The Beagle is back to Tahiti

A TV team from the Netherlands has reproduced the Beagle ship and they travel all around the world this year on the tracks of Charles Darwin and meet scientists everywhere Darwin stopped during his trip. They aim to show how Darwin influenced his time and how his theories are still tested and confirmed 200 years later. During their stop in Tahiti, they decided to focus on the Biocode project and will do a 35 minutes episode named “Google species” released on February 21st.  The Moorea Biocode team was happy to spend 3 days with them on the field and in the lab and hope that they leave Moorea with great footages! Check out their website on: 

http://beagle.vpro.nl/#/picture/item/3496/

 

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Vetea in DC

Vetea, from the Moorea Biocode team, left the island to join the Smithonian Biocode team in Washington DC. He will work on DNA sequencing and trouble shooting for 2 months. We hope that the thermal shock is not too rough!

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Tetiaroa expedition (by Maya DeVries)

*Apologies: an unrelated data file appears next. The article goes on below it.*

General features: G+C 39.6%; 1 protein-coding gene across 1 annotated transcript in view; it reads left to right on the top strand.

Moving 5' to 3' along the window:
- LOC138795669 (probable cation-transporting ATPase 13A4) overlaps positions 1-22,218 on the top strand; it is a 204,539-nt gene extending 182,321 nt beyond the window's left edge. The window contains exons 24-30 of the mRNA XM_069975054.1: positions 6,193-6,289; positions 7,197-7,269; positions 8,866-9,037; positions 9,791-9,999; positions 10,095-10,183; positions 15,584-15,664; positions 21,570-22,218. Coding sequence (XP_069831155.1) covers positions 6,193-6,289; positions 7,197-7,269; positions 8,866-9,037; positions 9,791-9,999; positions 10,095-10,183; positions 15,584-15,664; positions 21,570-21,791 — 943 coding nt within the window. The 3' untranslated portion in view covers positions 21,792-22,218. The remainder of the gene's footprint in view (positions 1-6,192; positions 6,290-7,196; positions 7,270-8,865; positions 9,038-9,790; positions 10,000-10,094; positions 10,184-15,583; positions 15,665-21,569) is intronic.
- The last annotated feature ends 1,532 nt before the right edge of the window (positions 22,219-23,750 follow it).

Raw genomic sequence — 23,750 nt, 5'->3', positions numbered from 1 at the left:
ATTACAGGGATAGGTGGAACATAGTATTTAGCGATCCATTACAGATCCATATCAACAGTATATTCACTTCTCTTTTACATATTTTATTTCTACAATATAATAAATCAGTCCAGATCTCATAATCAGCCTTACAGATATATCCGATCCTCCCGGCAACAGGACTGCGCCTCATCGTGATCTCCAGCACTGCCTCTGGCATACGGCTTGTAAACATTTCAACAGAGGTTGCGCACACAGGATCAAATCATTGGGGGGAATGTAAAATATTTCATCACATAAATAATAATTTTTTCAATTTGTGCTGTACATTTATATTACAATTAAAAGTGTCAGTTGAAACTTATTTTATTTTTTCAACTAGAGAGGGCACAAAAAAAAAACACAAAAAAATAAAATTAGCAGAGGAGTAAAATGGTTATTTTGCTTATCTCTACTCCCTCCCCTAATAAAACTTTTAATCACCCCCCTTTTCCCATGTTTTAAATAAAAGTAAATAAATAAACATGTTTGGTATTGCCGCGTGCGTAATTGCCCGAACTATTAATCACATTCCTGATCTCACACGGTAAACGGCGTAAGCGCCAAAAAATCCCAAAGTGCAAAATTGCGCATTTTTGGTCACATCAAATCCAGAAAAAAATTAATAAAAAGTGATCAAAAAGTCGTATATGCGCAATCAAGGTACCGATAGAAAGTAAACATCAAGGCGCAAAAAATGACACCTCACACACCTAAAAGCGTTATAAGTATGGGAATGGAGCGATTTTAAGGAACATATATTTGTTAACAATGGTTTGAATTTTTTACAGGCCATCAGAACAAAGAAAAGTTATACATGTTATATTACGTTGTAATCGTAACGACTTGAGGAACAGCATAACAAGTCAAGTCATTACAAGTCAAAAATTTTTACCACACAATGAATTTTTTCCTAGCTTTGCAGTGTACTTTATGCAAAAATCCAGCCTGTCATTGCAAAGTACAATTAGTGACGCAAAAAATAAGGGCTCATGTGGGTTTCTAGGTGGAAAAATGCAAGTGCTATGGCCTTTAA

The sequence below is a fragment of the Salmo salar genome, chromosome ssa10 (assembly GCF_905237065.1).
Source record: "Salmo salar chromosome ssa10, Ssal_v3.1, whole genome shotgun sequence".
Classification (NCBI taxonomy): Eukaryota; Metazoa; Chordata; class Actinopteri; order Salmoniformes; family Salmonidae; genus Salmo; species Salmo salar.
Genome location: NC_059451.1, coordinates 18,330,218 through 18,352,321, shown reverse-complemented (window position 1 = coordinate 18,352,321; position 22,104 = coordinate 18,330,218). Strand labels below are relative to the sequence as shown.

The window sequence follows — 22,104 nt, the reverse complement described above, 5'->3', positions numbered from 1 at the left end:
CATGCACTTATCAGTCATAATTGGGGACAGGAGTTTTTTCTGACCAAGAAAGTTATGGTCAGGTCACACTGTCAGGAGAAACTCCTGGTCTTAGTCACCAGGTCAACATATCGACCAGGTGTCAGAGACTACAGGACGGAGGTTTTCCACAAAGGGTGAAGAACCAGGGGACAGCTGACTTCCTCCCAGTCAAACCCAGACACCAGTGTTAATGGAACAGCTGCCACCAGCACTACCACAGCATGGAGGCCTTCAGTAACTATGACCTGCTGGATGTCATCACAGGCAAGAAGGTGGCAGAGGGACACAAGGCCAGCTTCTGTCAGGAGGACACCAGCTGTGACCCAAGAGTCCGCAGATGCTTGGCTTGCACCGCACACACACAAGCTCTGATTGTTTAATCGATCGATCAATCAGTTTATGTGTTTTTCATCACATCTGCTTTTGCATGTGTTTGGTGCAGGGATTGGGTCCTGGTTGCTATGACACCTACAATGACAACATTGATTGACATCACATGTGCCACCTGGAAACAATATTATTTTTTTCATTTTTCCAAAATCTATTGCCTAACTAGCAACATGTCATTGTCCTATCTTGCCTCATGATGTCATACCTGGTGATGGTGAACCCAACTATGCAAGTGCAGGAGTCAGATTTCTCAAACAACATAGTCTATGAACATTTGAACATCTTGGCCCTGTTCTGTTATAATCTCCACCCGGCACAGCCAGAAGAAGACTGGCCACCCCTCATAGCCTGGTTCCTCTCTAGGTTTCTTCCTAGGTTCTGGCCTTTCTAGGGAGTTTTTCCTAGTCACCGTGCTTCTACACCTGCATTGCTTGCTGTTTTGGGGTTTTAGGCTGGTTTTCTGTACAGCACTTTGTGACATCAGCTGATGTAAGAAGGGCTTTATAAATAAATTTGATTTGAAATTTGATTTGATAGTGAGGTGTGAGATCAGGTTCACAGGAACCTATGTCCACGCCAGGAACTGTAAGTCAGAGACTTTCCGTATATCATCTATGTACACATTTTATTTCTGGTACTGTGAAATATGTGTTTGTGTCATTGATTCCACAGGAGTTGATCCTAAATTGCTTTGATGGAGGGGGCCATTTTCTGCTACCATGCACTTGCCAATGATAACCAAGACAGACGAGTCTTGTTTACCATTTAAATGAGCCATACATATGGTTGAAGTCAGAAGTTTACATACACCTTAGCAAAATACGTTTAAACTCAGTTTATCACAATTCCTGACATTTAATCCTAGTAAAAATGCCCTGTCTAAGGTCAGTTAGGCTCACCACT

BioCode collectors traveled to the Tetiaroa Atoll to conduct a preliminary survey of the atoll’s biodiversity.  The majority of the collectors were undergraduates from UC Berkeley’s tropical biology course.  The students worked to achieve two main goals.  First, they collected as many animals in the lagoon and on land as they possibly could, so that they could later identify the animals and compare them to Mo'orea’s fauna back at the BioCode lab.  Second, they collected plant specimens in a 50x50m plot and brought them back to the BioCode lab where the samples are awaiting DNA sequencing results. Assuming that the plants on Tetiaroa are the same as those on Mo’orea, the students will be able to identify the Tetiaroa flora by comparing the DNA sequences from Tetiaroa’s plants to DNA sequences from plants on Mo’orea.  This study is one of the first to test the power of the BioCode’s genetic database.  One of the main goals of BioCode is to have a complete database of genetic sequences from all of Mo’orea’s organisms.  This database will allow researchers in the future to be able to identify organisms by matching the sequences of organisms that they collect to sequences of animals that are already in the database.